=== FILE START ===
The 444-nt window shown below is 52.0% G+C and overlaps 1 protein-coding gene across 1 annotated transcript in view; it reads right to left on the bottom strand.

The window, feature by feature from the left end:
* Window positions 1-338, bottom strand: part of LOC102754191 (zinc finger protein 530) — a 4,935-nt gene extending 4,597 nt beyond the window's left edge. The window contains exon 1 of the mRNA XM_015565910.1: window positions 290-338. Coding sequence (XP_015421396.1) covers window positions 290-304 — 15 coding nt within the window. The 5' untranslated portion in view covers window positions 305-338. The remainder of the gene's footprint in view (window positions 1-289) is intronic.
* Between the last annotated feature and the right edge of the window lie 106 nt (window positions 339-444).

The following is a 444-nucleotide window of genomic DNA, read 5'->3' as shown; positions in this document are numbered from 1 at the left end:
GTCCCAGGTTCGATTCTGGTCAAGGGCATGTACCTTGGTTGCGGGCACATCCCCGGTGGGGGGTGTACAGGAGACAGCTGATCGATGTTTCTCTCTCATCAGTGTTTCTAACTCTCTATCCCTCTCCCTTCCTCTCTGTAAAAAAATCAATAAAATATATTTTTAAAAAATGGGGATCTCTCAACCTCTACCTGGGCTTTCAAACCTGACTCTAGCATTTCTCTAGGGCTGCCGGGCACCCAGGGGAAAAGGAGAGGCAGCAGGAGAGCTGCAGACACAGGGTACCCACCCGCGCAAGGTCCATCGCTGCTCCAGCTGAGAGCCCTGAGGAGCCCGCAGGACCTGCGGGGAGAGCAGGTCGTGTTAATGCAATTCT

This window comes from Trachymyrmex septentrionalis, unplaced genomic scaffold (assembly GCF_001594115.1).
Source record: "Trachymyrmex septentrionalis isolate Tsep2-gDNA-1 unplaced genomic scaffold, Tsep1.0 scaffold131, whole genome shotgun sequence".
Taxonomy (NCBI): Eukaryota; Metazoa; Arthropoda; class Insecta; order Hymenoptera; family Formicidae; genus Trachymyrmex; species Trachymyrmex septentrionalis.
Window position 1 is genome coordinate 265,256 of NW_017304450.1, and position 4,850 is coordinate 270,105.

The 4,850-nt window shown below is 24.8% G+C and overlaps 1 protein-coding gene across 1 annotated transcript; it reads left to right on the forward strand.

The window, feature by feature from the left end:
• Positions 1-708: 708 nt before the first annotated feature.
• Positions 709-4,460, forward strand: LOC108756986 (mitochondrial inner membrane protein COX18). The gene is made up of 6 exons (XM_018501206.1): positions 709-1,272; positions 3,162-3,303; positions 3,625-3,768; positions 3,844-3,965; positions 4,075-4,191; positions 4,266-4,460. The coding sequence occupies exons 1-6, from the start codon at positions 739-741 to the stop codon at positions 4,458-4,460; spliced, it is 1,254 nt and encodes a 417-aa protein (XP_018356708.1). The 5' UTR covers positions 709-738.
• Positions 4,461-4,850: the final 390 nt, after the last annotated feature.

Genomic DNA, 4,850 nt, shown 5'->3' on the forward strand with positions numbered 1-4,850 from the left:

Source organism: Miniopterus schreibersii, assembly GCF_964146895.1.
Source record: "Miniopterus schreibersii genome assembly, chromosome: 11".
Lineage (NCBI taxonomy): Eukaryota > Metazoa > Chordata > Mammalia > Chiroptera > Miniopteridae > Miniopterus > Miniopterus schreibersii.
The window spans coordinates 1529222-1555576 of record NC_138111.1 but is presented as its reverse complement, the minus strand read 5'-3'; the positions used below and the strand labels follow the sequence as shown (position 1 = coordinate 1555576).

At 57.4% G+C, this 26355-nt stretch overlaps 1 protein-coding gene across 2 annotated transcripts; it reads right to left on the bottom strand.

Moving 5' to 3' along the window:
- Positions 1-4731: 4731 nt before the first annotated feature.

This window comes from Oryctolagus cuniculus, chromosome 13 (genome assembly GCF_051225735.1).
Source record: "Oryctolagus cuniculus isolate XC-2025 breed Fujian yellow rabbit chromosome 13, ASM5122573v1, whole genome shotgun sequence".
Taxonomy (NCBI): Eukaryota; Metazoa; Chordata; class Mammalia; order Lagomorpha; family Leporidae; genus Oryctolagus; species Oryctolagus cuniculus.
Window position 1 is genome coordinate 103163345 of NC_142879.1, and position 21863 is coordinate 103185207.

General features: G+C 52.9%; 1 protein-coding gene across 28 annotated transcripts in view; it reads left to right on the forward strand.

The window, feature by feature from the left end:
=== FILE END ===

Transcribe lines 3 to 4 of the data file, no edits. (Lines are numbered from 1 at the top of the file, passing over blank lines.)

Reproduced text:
* Window positions 1-338, bottom strand: part of LOC102754191 (zinc finger protein 530) — a 4,935-nt gene extending 4,597 nt beyond the window's left edge. The window contains exon 1 of the mRNA XM_015565910.1: window positions 290-338. Coding sequence (XP_015421396.1) covers window positions 290-304 — 15 coding nt within the window. The 5' untranslated portion in view covers window positions 305-338. The remainder of the gene's footprint in view (window positions 1-289) is intronic.
* Between the last annotated feature and the right edge of the window lie 106 nt (window positions 339-444).